Right from his teenage years, Gaafar Muhammad al-Nimeiry was rebellious. His biography states that when Britain delayed granting Sudan self-determination, he led a strike that kept his secondary school closed for about seven months.
He would, in subsequent years, lead a group of young army officers to seize power in Sudan in 1969. For the next 16 years, he ruled the North African country with an iron fist, critics say.
He also embraced contradictory roles; he shifted from Arab nationalism to socialism, abandoned his friendly relations with the Soviet Union and became a key ally of the United States.
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Seen as one of the more moderate Arab leaders, critics say his violent crackdowns and alleged execution of political opponents got him many enemies. Though he survived repeated coup attempts and invasions – 22 coup attempts in all – it was his failure to fix Sudan’s economic challenges that eventually that led to his downfall.
Nimeiry was born January 1, 1930, in Omdurman, near Khartoum on the banks of the Nile. He had his education at Koranic and state schools and graduated from Khartoum military college in 1952.
During the 1950s and 1960s, he was arrested on several occasions for subversion. He trained in Cyprus, Libya, West Germany and Egypt, before taking a military course at Fort Leavenworth, Kansas (1964-66).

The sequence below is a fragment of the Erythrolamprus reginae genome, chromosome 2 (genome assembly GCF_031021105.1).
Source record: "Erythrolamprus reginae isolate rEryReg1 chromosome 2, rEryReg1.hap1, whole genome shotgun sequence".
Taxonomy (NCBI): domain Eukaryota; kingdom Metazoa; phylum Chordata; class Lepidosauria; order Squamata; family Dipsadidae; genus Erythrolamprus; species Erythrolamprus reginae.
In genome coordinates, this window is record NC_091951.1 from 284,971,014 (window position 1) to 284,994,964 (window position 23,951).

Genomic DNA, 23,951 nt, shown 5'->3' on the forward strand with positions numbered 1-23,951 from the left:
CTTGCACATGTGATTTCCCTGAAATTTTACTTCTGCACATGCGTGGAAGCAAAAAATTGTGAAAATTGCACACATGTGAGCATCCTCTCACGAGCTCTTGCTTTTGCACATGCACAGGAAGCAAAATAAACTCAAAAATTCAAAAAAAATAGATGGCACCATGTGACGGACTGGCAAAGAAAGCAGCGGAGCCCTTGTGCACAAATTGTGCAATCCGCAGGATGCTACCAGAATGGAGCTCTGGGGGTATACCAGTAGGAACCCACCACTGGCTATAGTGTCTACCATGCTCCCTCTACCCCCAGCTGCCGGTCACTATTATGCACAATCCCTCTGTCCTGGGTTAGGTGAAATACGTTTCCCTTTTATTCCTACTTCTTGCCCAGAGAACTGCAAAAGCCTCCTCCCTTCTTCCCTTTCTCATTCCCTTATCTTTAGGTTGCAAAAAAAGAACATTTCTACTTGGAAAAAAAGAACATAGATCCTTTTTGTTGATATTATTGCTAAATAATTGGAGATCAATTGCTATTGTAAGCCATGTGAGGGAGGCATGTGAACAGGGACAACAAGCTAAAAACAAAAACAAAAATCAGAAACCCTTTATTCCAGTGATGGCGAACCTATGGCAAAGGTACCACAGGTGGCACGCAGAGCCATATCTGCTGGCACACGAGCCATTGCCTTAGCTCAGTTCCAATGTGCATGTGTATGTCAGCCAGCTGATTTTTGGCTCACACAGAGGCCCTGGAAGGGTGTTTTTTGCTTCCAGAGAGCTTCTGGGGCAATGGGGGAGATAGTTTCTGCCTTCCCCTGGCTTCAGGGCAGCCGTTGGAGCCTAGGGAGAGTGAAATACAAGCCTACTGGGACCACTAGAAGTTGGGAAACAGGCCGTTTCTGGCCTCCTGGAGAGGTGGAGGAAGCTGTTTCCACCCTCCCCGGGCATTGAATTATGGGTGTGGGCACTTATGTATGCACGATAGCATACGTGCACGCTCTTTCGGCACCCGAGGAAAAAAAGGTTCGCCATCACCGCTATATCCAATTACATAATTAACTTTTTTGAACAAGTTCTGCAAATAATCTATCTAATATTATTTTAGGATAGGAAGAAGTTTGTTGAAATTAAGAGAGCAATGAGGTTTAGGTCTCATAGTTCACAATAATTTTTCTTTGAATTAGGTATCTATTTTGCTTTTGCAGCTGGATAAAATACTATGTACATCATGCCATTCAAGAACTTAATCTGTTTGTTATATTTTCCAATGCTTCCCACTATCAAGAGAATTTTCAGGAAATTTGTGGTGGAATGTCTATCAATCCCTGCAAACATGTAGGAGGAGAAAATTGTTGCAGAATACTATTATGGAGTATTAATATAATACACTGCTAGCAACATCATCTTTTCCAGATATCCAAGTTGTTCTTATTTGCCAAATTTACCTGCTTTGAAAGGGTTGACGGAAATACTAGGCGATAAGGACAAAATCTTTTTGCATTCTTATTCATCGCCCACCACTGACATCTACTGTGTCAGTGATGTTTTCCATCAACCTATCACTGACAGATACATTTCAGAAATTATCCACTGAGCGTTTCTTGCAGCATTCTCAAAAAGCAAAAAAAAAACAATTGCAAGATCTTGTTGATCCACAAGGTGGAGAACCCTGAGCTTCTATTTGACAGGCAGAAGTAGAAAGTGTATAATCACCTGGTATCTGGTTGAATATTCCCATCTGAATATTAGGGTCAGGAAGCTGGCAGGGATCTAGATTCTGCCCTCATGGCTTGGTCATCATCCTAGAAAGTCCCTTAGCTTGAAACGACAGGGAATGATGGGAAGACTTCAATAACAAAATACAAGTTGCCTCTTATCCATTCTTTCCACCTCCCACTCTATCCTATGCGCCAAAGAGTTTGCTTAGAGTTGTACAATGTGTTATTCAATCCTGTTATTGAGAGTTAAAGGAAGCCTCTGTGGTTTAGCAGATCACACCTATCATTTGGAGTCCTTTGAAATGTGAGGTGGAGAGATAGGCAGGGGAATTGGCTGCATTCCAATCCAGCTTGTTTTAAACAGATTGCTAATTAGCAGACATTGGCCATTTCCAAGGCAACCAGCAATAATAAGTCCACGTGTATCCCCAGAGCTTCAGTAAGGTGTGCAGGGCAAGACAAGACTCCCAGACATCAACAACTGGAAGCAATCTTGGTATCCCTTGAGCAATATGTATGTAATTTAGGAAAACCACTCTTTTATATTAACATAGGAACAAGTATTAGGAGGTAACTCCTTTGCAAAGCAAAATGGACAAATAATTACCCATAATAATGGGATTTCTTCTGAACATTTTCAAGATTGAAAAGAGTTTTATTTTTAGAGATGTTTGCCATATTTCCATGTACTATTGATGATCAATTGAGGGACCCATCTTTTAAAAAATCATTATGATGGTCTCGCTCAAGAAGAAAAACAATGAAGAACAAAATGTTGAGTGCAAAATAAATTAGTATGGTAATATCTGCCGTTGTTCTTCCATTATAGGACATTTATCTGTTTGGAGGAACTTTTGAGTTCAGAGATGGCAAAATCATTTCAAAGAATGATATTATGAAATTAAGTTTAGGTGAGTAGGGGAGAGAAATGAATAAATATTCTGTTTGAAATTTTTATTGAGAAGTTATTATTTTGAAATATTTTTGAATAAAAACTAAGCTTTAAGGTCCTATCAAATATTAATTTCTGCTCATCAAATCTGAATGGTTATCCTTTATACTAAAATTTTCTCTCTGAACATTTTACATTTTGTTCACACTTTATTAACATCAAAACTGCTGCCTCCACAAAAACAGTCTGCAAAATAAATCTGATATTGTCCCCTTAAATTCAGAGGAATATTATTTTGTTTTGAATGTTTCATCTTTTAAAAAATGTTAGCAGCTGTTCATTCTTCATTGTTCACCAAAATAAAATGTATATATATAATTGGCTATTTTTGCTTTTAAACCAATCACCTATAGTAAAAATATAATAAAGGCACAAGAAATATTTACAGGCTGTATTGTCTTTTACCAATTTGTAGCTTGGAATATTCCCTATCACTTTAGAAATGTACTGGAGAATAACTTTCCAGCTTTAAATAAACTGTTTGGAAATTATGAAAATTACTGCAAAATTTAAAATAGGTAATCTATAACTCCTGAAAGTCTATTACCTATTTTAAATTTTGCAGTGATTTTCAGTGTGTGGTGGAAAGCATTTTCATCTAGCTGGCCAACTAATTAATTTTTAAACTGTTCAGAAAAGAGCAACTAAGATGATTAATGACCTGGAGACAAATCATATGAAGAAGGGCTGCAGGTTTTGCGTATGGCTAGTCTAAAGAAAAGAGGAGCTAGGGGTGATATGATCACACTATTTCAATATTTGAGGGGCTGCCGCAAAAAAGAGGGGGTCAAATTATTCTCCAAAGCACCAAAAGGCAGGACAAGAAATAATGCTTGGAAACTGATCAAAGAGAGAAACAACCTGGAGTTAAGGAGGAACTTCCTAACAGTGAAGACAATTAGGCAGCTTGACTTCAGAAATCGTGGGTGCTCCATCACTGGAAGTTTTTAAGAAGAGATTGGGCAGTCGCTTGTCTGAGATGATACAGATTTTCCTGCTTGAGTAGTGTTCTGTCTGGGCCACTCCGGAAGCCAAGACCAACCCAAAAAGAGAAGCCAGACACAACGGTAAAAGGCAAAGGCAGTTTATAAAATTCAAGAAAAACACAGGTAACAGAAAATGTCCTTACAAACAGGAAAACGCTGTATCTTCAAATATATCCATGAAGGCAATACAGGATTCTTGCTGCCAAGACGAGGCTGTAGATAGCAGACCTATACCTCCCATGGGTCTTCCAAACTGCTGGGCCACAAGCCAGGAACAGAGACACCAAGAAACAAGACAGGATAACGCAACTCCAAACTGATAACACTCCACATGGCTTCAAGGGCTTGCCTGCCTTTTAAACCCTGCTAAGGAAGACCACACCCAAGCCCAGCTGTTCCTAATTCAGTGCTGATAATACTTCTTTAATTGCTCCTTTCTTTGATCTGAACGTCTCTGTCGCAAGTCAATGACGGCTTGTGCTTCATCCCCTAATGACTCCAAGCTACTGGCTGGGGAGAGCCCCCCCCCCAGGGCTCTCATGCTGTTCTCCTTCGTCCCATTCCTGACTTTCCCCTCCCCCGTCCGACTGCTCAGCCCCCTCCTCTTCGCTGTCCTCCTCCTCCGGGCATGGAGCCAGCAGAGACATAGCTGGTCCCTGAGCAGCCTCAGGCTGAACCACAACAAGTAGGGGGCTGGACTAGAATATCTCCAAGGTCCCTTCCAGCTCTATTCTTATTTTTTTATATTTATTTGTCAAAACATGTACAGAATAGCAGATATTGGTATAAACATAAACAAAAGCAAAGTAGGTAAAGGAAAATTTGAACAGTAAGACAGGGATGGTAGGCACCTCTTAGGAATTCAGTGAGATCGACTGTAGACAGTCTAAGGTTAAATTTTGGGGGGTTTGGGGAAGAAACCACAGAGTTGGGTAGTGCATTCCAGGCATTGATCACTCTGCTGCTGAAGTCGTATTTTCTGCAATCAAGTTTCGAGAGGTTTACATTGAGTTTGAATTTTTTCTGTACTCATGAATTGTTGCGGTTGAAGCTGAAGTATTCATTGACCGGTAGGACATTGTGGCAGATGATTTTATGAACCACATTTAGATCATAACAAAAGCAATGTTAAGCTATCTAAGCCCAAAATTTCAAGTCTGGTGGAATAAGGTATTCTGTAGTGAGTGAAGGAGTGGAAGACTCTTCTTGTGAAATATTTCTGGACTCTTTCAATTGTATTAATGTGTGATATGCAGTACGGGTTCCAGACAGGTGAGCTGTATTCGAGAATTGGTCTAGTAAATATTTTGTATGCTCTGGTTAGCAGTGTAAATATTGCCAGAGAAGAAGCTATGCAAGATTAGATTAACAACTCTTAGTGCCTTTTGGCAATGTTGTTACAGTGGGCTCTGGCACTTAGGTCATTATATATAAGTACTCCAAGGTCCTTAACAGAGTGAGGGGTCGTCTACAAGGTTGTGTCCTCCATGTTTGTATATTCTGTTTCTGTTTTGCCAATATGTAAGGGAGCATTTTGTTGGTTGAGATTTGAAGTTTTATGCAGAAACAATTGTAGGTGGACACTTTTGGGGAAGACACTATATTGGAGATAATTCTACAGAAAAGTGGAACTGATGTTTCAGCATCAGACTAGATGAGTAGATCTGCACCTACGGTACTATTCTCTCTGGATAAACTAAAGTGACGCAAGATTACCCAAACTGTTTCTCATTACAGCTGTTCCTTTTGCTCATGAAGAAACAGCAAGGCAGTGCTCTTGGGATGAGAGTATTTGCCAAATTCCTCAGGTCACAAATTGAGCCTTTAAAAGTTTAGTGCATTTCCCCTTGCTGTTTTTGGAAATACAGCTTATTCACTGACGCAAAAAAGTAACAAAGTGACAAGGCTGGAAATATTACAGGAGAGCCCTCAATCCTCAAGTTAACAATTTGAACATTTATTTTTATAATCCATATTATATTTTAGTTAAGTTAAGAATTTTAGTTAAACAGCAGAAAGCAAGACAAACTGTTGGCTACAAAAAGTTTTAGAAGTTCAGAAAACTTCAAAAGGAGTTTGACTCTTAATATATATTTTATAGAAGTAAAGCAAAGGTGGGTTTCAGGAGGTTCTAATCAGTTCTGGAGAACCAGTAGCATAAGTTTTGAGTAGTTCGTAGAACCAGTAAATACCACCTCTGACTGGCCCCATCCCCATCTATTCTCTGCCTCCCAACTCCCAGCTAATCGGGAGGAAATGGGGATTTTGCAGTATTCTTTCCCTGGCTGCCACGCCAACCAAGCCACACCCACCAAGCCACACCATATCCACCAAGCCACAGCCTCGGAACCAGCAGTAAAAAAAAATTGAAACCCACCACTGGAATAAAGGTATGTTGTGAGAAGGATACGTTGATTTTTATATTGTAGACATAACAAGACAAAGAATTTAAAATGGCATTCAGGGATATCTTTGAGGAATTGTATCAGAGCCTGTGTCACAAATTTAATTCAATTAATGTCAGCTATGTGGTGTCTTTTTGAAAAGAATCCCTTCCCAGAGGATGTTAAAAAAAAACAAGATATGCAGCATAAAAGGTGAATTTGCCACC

An ardent nationalist whose hero was Egypt’s President Gamal Abdel Nasser, Nimeiry took over power in a coup on May 25, 1969, with his small group that called itself the Free Officers.
Their cause was Arab nationalism and revolutionary socialism patterned after the ideology of President Nasser of Egypt, according to The New York Times.
After taking over power, Nimeiry dissolved parliament, banned all political parties and headed a revolutionary command council. He subsequently named himself commander-in-chief and defence minister, and crushed an emergent Ansar rebellion, killing thousands near Aba island on the Nile, according to The Guardian.
The Ansar is a Sufi religious movement in the Sudan whose followers are disciples of Muhammad Ahmad, the self-proclaimed Mahdi.
Alex de Waal, a commentator would later describe Nimeiry as “vigorous and idealistic”, one who persuaded “ordinary Sudanese that they could build their nation anew”.
The New York Times says that at the time of Nimeiry’s coup, the southern region of Sudan, that is home to black Christians and animists who were burdened by the Muslim-dominated government, had been afflicted by rebellion for 14 years.
Nimeiry tried during his first eight years in power to bring together the various elements in his country, that is, the Christians and animists from the south, and the Muslims and communists. But he failed due to extremism from both elements.
In 1971, after announcing that he would crush communism in Sudan, communist officers stormed his palace and imprisoned him for three days. With the help of loyalist forces, Nimeiry escaped by jumping out a window and he survived the coup.
The coup leaders were executed, and at a poll in September 1971, Nimeiry was elected as Sudan’s first president, with 98 per cent of the vote.